Not Free, Not for All: Public Libraries in the Age of Jim Crow

by Cheryl Knott. Amherst: University of Massachusetts Press, 2015. 312 pp. $28.95 (paperback). ISBN 978-1-62534-178-5; 177-8.

Cheryl Knott has written a fine history of black public libraries and their users in the first half of 20th century America. She uses theoretical models from outside the strict library world to deepen her and her readers’ understanding of how America not only practiced but also endorsed segregation for so long, not just in the South but also to some degree throughout much of the USA. She clearly and firmly sets Southern library practice within the larger stream of American librarianship. Nonetheless, the focus is on the South and on the core years of 1900-1950s. University of Massachusetts Press is to be commended on publishing this book in its Studies in Print Culture and the History of the Book series. It well compliments Wayne Wiegand’s recent Part of Our Lives: A People’s History of the American Public Library.[1]

Long a leading student of this field, Knott casts her research net wide but still misses some relevant local and state examinations unless they focused just on blacks or segregation. Nonetheless, this will be the definitive account for a long time. Hers is not just an institutional study but also a psychological one of how literacy and the presence or absence of books impacted black life. More could have been said, however, about the lives and education of black librarians themselves.

Public libraries began to appear in the South in the 1900s during the height of Jim Crow segregation, and so, naturally conformed to the prevailing and very dominate social, economic, and legal ethos of racism in restricting access to black Americans. Black schools were themselves only reluctantly accepted and never in any sense became equal, and the like was very true of black libraries. Northern philanthropy was wary of antagonizing the entrenched civic powers. Even when black libraries were built, the results were often more important “symbolically than literary useful” (152).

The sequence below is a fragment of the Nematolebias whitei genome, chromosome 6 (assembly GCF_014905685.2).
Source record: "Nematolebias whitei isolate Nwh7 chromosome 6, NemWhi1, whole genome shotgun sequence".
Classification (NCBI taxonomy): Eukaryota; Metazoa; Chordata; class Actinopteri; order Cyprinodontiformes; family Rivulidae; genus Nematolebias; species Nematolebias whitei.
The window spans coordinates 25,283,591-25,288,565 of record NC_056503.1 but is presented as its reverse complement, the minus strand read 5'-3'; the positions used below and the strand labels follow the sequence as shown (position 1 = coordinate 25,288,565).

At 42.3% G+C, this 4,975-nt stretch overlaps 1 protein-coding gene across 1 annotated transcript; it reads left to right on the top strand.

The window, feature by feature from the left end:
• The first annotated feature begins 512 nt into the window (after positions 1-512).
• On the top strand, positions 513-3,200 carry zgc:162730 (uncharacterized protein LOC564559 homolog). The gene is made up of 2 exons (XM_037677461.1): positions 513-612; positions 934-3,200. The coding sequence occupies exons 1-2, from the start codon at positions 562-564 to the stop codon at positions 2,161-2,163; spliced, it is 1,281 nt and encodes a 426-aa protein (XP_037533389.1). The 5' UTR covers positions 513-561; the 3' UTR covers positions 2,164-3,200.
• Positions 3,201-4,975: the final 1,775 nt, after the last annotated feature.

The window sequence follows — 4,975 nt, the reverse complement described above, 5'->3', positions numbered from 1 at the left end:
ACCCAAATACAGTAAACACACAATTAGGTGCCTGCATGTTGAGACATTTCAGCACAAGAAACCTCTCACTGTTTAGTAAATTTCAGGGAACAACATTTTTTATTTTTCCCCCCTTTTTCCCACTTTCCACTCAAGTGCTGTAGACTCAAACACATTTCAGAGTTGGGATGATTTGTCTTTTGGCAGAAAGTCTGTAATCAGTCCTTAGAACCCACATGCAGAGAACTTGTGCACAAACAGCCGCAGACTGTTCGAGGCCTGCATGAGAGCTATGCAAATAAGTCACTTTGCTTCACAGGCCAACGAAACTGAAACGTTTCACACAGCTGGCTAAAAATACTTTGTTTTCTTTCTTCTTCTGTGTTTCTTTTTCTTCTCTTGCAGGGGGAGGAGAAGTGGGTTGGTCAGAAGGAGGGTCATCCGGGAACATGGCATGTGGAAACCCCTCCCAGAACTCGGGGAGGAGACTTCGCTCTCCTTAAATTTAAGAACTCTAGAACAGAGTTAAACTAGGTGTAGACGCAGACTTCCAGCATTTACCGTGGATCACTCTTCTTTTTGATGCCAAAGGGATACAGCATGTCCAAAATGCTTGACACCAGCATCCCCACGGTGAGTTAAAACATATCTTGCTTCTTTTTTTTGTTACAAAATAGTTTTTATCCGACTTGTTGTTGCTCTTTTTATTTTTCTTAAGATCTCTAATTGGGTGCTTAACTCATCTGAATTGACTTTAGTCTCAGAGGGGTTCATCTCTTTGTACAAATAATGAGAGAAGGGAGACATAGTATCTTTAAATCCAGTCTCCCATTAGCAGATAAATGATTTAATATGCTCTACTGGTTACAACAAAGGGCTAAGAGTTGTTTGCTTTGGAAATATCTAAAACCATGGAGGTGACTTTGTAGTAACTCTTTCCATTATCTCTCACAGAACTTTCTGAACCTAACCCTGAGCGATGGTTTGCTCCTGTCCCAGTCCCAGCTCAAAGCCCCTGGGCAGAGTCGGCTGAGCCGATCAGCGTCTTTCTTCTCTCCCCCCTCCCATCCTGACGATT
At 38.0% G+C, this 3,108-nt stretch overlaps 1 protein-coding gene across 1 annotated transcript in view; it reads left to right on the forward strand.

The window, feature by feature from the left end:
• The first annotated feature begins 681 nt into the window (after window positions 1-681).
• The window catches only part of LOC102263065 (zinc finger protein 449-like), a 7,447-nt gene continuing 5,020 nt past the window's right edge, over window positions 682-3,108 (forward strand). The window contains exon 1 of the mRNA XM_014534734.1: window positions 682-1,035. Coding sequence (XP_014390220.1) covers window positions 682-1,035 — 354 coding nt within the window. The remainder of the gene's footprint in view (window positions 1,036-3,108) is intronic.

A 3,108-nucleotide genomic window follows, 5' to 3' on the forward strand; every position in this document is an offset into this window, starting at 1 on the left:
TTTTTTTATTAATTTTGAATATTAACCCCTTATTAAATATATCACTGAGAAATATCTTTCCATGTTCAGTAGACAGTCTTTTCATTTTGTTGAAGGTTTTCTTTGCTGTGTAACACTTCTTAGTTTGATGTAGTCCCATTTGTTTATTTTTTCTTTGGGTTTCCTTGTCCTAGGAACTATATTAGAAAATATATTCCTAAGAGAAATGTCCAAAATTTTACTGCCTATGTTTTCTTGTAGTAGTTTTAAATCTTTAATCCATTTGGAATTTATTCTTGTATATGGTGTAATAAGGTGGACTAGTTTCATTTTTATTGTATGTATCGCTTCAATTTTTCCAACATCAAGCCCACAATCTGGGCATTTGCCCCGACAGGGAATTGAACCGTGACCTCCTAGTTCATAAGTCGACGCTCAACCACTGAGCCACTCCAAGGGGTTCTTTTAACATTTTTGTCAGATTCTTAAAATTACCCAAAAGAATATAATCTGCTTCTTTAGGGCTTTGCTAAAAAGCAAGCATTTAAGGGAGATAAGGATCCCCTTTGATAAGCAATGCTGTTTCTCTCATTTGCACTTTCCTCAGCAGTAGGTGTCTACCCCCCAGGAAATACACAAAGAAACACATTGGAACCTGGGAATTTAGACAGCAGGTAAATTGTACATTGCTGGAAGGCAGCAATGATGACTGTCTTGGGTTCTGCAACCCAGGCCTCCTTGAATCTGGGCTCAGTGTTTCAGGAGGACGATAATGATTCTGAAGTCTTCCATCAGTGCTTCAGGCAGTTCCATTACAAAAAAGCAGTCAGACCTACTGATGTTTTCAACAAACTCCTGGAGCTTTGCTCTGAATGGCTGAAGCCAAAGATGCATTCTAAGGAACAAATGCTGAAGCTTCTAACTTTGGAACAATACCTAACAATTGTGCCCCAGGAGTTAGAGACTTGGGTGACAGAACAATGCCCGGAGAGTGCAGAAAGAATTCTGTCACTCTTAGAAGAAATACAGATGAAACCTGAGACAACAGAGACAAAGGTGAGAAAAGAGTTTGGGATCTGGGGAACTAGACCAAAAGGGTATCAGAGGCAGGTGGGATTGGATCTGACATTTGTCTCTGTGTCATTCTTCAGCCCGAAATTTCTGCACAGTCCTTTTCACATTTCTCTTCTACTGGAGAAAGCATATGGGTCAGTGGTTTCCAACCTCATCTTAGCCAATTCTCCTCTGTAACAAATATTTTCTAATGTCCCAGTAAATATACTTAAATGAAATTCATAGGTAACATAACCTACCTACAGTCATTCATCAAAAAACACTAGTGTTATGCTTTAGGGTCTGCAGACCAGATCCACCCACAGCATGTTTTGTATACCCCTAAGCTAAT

Training varied, funding was low, book stocks usually inadequate and rarely added to, these were crippling problems not only for the public libraries but black schools and colleges too. In the few large communities that did establish black branch libraries, the white librarians in charge of book selection “tended to rely on facile generalizations [about black book preferences and needs] rather than concrete evidence” (173). Overall, Knott provides an exemplary analysis of collection development although evidence remains rather thin. My own thought about the Carolinas at least is that black librarians did more and better but said little in public. Their collections, until absorbed by larger institutions after full integration, showed a keen appreciation of black scholarship startling in small libraries. Black communities were often very proud of their efforts and commitment to providing avenues to literacy.

Just as the practice of segregation varied immensely from place to place, requiring many individual and community accommodations with changing situations across time, so the process of desegregation was far from simple and seldom reflected in official records or newspaper accounts. David Battles’ The History of Public Library Access for African Americans,plus additional research by others, therefore remains important for any understanding of the situation.[2] 

Studies on black use of public libraries have advanced far in recent decades. More remains to be done in examining the role of small rural libraries and especially of measuring library impact on the lives of individuals, but Cheryl Knott has shown the way forward in a sophisticated and comprehensive work written with care and charm.


Patrick M. Valentine

A Social History of Books and Librariesfrom Cuneiform to Bytes (2012)​

[1] See my review in the previous issue, Information & Culture,

<[2] See my review of David M. Battles, The History of Public Library Access for African Americans in the South, or Leaving Behind the Plow (Lantham, Md.: Scarecrow Press, 2009), in North Carolina Historical Review (2010).